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Finally, I wish to examine as a fourth trend what I will term “paradigmatic realism”: new ways of looking at the world may bring overall advantages, but the advance must often be balanced against its cost. Even in the sciences, new schemata that all agree are superior may have serious drawbacks: no one would dispute the superiority of Einsteinian relativity over Newtonian views of time and space, but the increase in understanding came at the price of an enormous increase in complexity, and even now no physicist uses general relativity when, as in most day-to-day circumstances, the old-fashioned view of time and space will do. In the humanities and social sciences, where intellectual progress is far more ambiguous, the benefits of a new realism are almost always problematic. If realists drag new phenomena into the light, they also push other phenomena back into the shadows. The disciplined observer learns not only what to see but also what to ignore—this is as true for painters, novelists, and experimental physicists as it is for political philosophers and historians. No outlook is ever neutral: scientists and scholars alike see what they expect to see. The historian of science Thomas Kuhn popularized the term “paradigm” as a label for the formalized perspectives of professional scientists,[37] but his concept arguably applies beyond the sciences. It certainly applies to Thucydides.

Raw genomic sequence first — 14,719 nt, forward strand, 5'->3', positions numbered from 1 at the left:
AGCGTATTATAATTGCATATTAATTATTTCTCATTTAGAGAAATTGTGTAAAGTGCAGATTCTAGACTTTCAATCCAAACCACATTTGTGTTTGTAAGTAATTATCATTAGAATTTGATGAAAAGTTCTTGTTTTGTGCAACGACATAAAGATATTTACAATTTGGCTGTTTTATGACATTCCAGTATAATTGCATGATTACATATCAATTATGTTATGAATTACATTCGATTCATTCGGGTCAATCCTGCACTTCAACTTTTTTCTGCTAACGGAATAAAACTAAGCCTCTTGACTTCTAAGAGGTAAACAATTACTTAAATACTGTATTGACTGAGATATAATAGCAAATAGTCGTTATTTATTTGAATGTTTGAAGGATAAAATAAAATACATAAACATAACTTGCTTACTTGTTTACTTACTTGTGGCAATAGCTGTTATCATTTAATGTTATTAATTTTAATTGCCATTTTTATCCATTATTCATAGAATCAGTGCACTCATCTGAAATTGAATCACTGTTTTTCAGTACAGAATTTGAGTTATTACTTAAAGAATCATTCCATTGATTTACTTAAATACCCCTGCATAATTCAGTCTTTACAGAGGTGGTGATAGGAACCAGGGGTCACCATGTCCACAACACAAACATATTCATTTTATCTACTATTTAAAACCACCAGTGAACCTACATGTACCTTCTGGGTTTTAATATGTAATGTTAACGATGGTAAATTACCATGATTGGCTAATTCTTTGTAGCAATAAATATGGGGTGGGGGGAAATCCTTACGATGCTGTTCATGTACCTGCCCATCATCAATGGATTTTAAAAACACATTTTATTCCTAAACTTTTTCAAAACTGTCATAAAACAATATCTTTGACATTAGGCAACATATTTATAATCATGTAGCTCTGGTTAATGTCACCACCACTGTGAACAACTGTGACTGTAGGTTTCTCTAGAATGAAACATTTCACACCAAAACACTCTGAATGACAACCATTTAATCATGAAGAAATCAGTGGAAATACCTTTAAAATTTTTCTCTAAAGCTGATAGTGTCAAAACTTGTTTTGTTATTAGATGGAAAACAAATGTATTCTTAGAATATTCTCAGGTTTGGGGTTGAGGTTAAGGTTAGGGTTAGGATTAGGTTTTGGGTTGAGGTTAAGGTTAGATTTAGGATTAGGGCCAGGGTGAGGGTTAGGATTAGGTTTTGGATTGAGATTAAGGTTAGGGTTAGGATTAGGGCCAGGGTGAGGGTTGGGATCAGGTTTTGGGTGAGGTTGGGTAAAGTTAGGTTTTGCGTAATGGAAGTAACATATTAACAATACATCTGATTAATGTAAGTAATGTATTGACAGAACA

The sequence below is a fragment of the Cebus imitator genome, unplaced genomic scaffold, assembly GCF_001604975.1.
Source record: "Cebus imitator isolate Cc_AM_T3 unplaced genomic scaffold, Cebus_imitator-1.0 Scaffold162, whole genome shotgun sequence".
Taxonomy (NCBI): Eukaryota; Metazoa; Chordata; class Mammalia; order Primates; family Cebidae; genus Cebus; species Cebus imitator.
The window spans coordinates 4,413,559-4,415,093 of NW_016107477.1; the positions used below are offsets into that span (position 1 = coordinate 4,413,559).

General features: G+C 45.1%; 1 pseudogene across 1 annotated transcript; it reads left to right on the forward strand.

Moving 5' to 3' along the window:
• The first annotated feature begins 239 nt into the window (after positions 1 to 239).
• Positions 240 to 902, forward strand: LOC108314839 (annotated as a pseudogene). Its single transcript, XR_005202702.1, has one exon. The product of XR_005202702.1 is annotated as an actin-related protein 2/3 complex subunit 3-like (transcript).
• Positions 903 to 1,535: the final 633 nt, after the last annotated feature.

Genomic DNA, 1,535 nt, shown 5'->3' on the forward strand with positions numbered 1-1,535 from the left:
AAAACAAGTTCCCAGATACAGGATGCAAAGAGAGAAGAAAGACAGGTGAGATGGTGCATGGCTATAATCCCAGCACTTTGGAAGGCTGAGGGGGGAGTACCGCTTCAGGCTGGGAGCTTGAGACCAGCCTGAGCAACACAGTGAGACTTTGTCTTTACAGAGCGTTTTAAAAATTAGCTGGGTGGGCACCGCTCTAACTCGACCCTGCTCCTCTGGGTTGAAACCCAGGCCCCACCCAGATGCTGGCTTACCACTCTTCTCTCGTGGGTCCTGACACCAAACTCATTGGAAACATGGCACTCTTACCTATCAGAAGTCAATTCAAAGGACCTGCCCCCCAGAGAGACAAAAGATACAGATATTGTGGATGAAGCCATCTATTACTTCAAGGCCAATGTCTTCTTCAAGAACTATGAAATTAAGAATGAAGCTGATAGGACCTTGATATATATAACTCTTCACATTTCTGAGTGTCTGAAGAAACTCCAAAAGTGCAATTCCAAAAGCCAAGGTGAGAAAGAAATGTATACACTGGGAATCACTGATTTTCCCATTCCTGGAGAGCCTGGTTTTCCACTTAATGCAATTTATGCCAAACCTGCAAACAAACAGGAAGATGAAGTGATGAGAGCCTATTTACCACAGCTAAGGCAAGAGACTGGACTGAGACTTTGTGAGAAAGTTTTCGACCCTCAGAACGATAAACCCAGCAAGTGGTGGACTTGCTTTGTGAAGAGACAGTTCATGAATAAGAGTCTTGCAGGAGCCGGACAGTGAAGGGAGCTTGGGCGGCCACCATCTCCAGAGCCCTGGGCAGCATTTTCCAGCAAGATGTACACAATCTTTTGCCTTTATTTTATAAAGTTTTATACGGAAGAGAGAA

Kuhn, for example, distinguished “pre-paradigm” science from its more mature counterpart. “In the absence of a paradigm or some candidate for paradigm, all of the facts that could possibly pertain to the development of a given science are likely to seem equally relevant. As a result, early fact-gathering is a far more nearly random activity than the one that subsequent scientific development makes familiar.” [38] Kuhn cites Pliny’s Natural History, with its wide scope and lack of precise focus, as typical of “pre-paradigm” science. Herodotus was no Pliny, nor did Thucydides shape history at all as decisively as did Newtonian physics or Darwinian biology, but the change that Thucydides imposed upon history—for better and for worse—reflects in some degree the sudden narrowing of focus that Kuhn identifies with the rise of a paradigm. Herodotus constructed a brilliant and heterogeneous book—in all probability, the first full-length prose work ever constructed[39]—but, although Herodotus was well known and widely read throughout antiquity, and although Herodotus was, in some ways, arguably more scientific than Thucydides,[40] it was Thucydides—willful, obscure, idiosyncratic but brilliant—who established the ideal canons of the historian. This influence was a mixed blessing, for Thucydides helped limit history to the political and military, while marginalizing social factors and oversimplifying events.[41] Thucydides excluded women from his work to a degree unmatched by virtually any classical Greek author:[42] his was a masculine vision, and he did much to establish the gendered vision that almost all realists would share for the subsequent two thousand years.[43] He did more than simply compose a history of the Peloponnesian War. He also established the starting point for ancient historians. And although few of those who followed lived up to the standards that Thucydides espoused, Thucydides did much more than Herodotus to define ancient historiography.[44]